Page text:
Last time I wrote about the ‘Hidden Treasures ‘of St. Martin, in November 2013, it was all about plans to bring this medieval gem of a church out of its cocoon and put it back on to the map of Nottingham’s cultural treasures. Well, something amazing happened and an application for Heritage Lottery Funding was successful, and work has started at St. Martin’s in earnest. So, I went back both to have another look and explore ways in which maybe I and my students at the University of Nottingham can play a part in making the many treasures of St. Martin’s more accessible. I should make it clear that when I say treasures I don’t mean literally treasures in heaps of gold and precious stones, but rather historical treasures; the value of St. Martin is not one that can be measured in monetary terms but in intangible but infinitely more pervasive terms of ‘impact’. Because where St. Martin stands now has been a settlement for at least 1200 years, and around St. Martin’s has revolved the life of a community, waxing and waning in significance until really,recently,the community had almost outgrown it’s little church and had almost forgotten about it. But not quite…. Concealed under a truly hideous and spectacularly insensitive extension, in itself a sign of its decade (in this case the Seventies), lies a one- aisle medieval church, extended and refashioned by a Victorian patron, and decorated in 1946 with an extraordinary fresco by the painter Evelyn Gibbs. The 1972 extension enveloped, as in a time capsule, Gibbs’ frescoes (possibly the only remaining work by her that remains in situ) and also protected the medieval heart of the church. The building therefore retains memories of key moments in the history of the church and the community that surrounds it, and the Heritage Lottery Funding awarded the church now offers the amazing opportunity of removing the additions that have hitherto hidden St. Martin’s treasures, allowing art historians, archaeologists and historians to get to work on this fascinating little church. Well, I hope there wont be too many of those descending on St. Martin- there is only so much space on the scaffolding after all!- but it really is enormously exciting to see how much has been achived in the past year, and how far the project has come.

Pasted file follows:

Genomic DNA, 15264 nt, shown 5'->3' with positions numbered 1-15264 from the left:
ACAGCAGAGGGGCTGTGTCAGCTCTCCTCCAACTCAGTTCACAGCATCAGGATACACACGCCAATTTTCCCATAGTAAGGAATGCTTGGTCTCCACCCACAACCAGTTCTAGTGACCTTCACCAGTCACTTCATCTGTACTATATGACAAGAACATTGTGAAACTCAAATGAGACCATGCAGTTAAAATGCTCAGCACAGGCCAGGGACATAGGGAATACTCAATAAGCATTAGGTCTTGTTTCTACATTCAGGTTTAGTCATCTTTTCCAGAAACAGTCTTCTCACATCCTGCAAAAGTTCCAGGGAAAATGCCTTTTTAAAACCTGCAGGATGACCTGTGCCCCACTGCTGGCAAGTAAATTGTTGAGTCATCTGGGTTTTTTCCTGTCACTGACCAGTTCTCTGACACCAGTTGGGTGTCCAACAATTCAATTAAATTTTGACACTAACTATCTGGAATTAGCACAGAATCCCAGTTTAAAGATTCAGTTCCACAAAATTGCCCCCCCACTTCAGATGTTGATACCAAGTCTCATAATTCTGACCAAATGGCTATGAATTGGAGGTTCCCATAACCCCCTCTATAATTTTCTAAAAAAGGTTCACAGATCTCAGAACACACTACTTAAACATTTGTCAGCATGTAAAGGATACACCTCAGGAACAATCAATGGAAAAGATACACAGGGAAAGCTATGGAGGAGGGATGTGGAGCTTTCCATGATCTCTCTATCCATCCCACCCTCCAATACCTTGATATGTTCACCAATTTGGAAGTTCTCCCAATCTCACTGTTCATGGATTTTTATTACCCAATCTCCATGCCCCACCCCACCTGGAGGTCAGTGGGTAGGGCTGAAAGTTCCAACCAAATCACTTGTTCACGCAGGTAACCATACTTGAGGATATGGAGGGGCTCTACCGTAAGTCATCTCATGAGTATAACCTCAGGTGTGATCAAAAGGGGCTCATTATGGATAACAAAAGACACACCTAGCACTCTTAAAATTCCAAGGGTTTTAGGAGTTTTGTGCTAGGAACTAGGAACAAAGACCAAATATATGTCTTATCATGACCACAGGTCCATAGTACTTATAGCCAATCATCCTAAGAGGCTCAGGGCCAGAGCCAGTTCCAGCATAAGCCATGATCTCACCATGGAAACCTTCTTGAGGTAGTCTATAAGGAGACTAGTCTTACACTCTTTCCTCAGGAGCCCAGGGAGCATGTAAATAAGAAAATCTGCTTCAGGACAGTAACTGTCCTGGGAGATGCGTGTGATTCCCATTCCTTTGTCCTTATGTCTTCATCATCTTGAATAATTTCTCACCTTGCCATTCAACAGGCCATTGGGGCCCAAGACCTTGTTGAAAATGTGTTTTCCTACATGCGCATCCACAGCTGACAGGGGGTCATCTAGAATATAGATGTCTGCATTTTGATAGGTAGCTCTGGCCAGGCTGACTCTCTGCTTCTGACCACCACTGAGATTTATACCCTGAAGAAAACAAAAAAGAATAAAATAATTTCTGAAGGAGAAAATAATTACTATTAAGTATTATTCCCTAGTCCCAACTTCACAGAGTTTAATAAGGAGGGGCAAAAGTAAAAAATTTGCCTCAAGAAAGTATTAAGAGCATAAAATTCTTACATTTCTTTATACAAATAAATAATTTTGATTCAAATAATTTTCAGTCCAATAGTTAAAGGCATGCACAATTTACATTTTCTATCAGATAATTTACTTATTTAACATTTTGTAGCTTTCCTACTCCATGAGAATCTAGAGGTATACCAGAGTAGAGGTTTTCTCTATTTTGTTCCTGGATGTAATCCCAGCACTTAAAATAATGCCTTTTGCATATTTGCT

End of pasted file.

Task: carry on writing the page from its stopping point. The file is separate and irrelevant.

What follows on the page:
At this point, much of the work has focused on re-establishing the dimensions of the old church, with stripping away the 1970s additions, and restoring the East-West Axis between the nave and the bell tower. The aesthetic impact on the speace has been dramatic,and there is already a real sense again of an organic interior space with its own character, despite the floor being up, wires trailing everywhere and all the pews removed! At the moment, much of the work is focussing on restoration and repair, and also damp proofing in order to safeguard St. Martin’s against future damage. So inside the floor has been taken up to put underfloor heating in, and outside a team of workers are busy repointing the stonework.
But what about Gibbs’ frescoes? Well, at the moment the 1970s suspended ceiling that has concealed Gibbs’ murals for the past 40 years remains for the moment, but not for much longer: work on the murals and the blocked up East Window is scheduled to commence in the autumn, and this new access to the work will allow for new work to be carried out on the murals, which remain too little known. Gibbs and her assistant Claude Price painted an ‘Annunciation’. but one that takes the Virgin Mary firmly out of her little house in Bethlehem and places her within the context of Nottingham, with glimpses of the Old Bilborough Village and Wollaton Hall
(easily visible from the vantage point of St. Martin’s fifteenth- century bell tower) behind the figures of Mary and Gabriel, so the recognisably local setting of this particular ‘Annunciation’ seems to suggest a message of hope and new beginning for the little community of Bilborough after the conclusion of WWII, the occupation of the village by French Canadian troops, the heavy losses of soldiers sustained by this Community in both World Wars. The fresco has not been studied, and I for one am itching to get at it.
This blog will undoubtedly return to St. Martin’s regularly over the next few years, so have a look at how the restoration unfolds and come and have a look as the doors are opening – my first set of images, taken in July 2014, are posted here